New UH Study Uses Transcripts to Track the Success of Community College Students

College of Education Research is Supported by $90K Grant from the Greater Texas Foundation

The Greater Texas Foundation (GTF) has awarded University of Houston Assistant Professor Lyle McKinney $90,000 to study the success of community college students.  The funds will be available over a three-year period.

McKinney of the UH College of Education will analyze the transcripts of more than 8,000 community college students to understand how they select courses, when they reached academic milestones and how financial aid factors into their choice of classes. Transcripts can provide longitudinal perspective about students’ behaviors and the many factors that contribute to their success.Prof. Lyle McKinney

“The open-access mission of the community college plays a vital role in providing a pathway to the middle class for students who have traditionally been underrepresented in American higher education,” McKinney said. “Strategies that help significantly increase completion rates at community colleges are desperately needed, particularly given the increased focus on performance-based funding. Access without success is a failure for the student and the college.”

The funds from the Greater Texas Foundation are part of its Faculty Fellowship Program and a $360,000 allocation to support tenure-track faculty working in areas related to student post-secondary success.  McKinney is one of four Texas assistant professors who will receive the funds.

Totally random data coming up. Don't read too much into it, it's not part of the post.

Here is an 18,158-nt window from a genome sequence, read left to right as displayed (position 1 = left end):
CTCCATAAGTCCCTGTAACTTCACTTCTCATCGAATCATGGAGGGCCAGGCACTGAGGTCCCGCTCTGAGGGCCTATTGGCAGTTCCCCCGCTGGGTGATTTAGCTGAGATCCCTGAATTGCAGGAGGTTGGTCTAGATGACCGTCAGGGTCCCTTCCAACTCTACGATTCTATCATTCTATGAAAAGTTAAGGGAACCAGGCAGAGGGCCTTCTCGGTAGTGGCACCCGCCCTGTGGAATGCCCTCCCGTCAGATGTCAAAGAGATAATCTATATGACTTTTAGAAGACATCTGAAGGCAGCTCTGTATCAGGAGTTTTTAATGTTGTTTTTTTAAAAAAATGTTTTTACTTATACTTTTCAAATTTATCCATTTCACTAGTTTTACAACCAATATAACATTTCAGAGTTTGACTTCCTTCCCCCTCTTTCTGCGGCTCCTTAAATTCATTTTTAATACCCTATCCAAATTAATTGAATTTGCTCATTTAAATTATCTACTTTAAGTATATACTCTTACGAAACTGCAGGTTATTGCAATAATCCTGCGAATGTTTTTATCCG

“Some students take courses almost at random, without sufficient information about prerequisites and unsure whether certain courses will count toward their intended credential,” McKinney said. “Transcript analyses will help answer an important question, namely, what are the right courses, taken in the right sequence, that can lead to academic achievement.”

While marking the rate at which various groups of students achieve milestones (such as earning first college credit, transferring to a four-year institution), McKinney will  examine those students at highest risk for dropping out of school, namely low-income, minority males and part-time students.  He’ll also examine how the financial aid they use -- whether loans, grant or other -- determine how many classes are taken and at what time.

“This can help policymakers understand how to best allocate limited state financial aid dollars to community college students and help financial aid offices better educate students about using funds in ways that help them continue their academic momentum,” McKinney said.

The Greater Texas Foundation supports efforts to ensure all Texas students are prepared for, have access to, persist in, and complete a postsecondary education. GTF puts particular focus on helping underserved and disadvantaged populations. GTF pursues its mission by forming partnerships, supporting research, sharing knowledge and making grants. From 2001 through 2012, the foundation’s grantmaking totaled nearly $40 million from more than 400 grants.